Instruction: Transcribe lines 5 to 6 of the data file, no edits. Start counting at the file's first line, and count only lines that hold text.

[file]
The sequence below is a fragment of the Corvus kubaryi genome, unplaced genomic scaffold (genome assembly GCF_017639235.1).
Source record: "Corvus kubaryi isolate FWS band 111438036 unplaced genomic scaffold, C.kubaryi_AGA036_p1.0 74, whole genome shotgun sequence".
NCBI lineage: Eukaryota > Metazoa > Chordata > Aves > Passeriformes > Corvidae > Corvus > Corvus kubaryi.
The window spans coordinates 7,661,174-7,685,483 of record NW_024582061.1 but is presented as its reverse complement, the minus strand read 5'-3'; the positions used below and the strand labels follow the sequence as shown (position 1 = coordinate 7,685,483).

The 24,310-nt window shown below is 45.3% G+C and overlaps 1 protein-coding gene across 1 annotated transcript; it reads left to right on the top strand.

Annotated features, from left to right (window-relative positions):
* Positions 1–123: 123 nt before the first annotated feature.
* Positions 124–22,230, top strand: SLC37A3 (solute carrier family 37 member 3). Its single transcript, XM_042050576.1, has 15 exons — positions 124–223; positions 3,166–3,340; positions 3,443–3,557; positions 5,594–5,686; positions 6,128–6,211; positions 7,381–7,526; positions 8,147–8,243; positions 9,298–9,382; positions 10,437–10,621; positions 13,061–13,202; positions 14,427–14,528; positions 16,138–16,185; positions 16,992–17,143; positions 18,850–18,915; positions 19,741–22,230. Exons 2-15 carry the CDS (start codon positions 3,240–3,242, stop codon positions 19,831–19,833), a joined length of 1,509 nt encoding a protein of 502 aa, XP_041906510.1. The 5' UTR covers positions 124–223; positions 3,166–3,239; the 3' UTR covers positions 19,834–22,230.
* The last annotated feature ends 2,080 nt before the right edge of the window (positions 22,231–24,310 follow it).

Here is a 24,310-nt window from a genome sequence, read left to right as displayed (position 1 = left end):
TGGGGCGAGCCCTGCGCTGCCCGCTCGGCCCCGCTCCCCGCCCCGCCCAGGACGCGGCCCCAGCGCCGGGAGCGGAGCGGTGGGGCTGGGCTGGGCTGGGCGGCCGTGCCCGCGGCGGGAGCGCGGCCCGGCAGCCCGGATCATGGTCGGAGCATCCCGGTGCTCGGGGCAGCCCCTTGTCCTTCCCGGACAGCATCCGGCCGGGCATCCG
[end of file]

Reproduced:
The 24,310-nt window shown below is 45.3% G+C and overlaps 1 protein-coding gene across 1 annotated transcript; it reads left to right on the top strand.

Annotated features, from left to right (window-relative positions):